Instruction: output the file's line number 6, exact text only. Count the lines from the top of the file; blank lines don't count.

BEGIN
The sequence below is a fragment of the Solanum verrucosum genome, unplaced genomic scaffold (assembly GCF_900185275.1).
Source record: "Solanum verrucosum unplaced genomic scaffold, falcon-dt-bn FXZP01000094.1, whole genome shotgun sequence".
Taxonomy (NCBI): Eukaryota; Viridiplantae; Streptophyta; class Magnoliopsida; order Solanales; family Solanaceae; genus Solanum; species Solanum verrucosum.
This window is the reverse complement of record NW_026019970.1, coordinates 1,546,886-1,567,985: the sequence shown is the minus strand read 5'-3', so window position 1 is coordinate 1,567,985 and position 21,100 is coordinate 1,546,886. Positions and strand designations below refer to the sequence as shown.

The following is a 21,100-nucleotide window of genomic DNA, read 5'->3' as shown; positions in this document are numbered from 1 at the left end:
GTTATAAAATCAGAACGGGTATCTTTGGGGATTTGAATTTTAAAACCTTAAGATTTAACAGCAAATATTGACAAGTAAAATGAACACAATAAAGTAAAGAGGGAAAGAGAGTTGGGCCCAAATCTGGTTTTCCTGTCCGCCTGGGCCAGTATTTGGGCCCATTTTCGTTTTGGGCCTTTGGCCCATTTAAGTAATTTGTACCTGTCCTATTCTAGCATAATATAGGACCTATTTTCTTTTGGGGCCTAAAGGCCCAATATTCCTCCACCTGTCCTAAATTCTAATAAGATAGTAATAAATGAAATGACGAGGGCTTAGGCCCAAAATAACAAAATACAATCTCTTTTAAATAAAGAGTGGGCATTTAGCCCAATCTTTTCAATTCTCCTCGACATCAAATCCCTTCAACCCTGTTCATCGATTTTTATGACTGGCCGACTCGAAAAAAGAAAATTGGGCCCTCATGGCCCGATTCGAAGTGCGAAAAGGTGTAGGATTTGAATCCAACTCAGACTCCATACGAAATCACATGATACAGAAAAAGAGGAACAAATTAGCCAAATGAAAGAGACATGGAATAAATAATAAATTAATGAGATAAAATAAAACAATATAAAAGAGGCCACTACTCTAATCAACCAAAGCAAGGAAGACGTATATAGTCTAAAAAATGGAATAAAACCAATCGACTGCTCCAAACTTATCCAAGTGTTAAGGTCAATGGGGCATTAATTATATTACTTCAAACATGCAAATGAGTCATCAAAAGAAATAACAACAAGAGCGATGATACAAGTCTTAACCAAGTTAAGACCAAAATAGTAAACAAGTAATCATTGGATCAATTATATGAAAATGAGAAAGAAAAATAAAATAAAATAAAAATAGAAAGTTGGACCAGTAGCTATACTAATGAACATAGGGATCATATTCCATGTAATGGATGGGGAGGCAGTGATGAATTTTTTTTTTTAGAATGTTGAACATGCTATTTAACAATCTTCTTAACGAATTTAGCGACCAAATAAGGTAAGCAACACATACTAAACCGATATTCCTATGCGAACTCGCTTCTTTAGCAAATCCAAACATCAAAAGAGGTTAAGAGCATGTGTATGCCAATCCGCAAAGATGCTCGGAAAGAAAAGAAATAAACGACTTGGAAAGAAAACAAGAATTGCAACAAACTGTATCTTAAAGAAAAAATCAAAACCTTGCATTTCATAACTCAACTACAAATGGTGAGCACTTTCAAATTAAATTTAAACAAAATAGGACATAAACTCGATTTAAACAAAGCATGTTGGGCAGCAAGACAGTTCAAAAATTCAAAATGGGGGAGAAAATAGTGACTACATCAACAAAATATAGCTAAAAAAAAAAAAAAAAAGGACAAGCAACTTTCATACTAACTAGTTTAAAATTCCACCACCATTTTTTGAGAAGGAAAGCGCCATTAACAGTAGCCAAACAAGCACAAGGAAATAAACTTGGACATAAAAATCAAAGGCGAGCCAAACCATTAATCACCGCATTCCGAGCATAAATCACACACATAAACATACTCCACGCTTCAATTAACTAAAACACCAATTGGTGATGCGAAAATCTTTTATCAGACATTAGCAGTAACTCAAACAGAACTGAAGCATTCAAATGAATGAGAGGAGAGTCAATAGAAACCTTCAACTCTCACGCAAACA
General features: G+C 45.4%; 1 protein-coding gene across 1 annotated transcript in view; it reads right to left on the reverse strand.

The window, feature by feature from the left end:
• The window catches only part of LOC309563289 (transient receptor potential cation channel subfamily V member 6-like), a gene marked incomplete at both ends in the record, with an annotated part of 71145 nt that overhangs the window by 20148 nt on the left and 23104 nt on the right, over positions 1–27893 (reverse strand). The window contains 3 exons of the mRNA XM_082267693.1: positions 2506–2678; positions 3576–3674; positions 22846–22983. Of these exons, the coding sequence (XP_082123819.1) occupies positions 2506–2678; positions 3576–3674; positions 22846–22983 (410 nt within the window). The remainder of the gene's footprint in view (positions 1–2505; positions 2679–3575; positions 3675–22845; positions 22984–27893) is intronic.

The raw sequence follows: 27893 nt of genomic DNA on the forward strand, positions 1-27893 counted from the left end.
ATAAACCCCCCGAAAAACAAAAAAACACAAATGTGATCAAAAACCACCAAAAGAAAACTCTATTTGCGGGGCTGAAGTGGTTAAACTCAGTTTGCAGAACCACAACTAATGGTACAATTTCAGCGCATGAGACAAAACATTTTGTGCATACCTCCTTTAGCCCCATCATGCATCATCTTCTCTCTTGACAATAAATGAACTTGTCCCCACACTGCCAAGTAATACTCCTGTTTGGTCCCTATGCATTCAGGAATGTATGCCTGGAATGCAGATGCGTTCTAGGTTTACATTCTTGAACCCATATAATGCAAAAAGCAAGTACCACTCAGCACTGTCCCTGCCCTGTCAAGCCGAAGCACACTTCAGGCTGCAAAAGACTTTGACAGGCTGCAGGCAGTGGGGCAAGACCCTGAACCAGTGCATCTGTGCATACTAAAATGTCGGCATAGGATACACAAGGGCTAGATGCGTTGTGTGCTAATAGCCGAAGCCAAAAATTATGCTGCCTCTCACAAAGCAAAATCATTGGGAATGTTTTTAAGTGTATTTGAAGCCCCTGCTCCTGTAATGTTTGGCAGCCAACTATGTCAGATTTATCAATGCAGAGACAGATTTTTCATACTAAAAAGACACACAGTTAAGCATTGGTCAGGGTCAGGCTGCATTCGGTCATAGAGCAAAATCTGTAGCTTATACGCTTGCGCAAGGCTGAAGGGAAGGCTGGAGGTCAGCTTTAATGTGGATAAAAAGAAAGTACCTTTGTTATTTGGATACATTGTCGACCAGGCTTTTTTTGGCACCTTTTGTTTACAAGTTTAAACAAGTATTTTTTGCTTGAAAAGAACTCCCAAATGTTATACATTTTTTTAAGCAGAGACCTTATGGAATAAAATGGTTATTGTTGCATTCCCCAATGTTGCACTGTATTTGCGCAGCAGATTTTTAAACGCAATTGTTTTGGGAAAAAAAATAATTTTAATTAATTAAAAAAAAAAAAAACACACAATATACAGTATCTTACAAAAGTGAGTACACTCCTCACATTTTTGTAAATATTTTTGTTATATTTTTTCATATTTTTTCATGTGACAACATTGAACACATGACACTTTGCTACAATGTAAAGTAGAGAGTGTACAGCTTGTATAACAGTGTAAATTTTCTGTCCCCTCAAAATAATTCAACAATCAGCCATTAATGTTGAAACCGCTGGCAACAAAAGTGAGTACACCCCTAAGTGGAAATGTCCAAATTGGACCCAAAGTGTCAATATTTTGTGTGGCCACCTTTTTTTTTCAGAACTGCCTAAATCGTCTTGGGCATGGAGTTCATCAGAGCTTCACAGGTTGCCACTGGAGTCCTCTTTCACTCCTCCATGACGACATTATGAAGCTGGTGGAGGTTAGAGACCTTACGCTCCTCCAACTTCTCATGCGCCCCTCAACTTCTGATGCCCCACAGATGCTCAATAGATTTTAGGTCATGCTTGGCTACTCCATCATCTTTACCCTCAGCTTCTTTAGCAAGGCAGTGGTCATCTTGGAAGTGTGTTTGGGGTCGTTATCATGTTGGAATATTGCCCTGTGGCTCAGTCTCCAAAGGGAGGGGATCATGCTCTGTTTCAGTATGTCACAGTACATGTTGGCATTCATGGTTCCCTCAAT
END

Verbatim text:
GTTATAAAATCAGAACGGGTATCTTTGGGGATTTGAATTTTAAAACCTTAAGATTTAACAGCAAATATTGACAAGTAAAATGAACACAATAAAGTAAAGAGGGAAAGAGAGTTGGGCCCAAATCTGGTTTTCCTGTCCGCCTGGGCCAGTATTTGGGCCCATTTTCGTTTTGGGCCTTTGGCCCATTTAAGTAATTTGTACCTGTCCTATTCTAGCATAATATAGGACCTATTTTCTTTTGGGGCCTAAAGGCCCAATATTCCTCCACCTGTCCTAAATTCTAATAAGATAGTAATAAATGAAATGACGAGGGCTTAGGCCCAAAATAACAAAATACAATCTCTTTTAAATAAAGAGTGGGCATTTAGCCCAATCTTTTCAATTCTCCTCGACATCAAATCCCTTCAACCCTGTTCATCGATTTTTATGACTGGCCGACTCGAAAAAAGAAAATTGGGCCCTCATGGCCCGATTCGAAGTGCGAAAAGGTGTAGGATTTGAATCCAACTCAGACTCCATACGAAATCACATGATACAGAAAAAGAGGAACAAATTAGCCAAATGAAAGAGACATGGAATAAATAATAAATTAATGAGATAAAATAAAACAATATAAAAGAGGCCACTACTCTAATCAACCAAAGCAAGGAAGACGTATATAGTCTAAAAAATGGAATAAAACCAATCGACTGCTCCAAACTTATCCAAGTGTTAAGGTCAATGGGGCATTAATTATATTACTTCAAACATGCAAATGAGTCATCAAAAGAAATAACAACAAGAGCGATGATACAAGTCTTAACCAAGTTAAGACCAAAATAGTAAACAAGTAATCATTGGATCAATTATATGAAAATGAGAAAGAAAAATAAAATAAAATAAAAATAGAAAGTTGGACCAGTAGCTATACTAATGAACATAGGGATCATATTCCATGTAATGGATGGGGAGGCAGTGATGAATTTTTTTTTTTAGAATGTTGAACATGCTATTTAACAATCTTCTTAACGAATTTAGCGACCAAATAAGGTAAGCAACACATACTAAACCGATATTCCTATGCGAACTCGCTTCTTTAGCAAATCCAAACATCAAAAGAGGTTAAGAGCATGTGTATGCCAATCCGCAAAGATGCTCGGAAAGAAAAGAAATAAACGACTTGGAAAGAAAACAAGAATTGCAACAAACTGTATCTTAAAGAAAAAATCAAAACCTTGCATTTCATAACTCAACTACAAATGGTGAGCACTTTCAAATTAAATTTAAACAAAATAGGACATAAACTCGATTTAAACAAAGCATGTTGGGCAGCAAGACAGTTCAAAAATTCAAAATGGGGGAGAAAATAGTGACTACATCAACAAAATATAGCTAAAAAAAAAAAAAAAAAGGACAAGCAACTTTCATACTAACTAGTTTAAAATTCCACCACCATTTTTTGAGAAGGAAAGCGCCATTAACAGTAGCCAAACAAGCACAAGGAAATAAACTTGGACATAAAAATCAAAGGCGAGCCAAACCATTAATCACCGCATTCCGAGCATAAATCACACACATAAACATACTCCACGCTTCAATTAACTAAAACACCAATTGGTGATGCGAAAATCTTTTATCAGACATTAGCAGTAACTCAAACAGAACTGAAGCATTCAAATGAATGAGAGGAGAGTCAATAGAAACCTTCAACTCTCACGCAAACA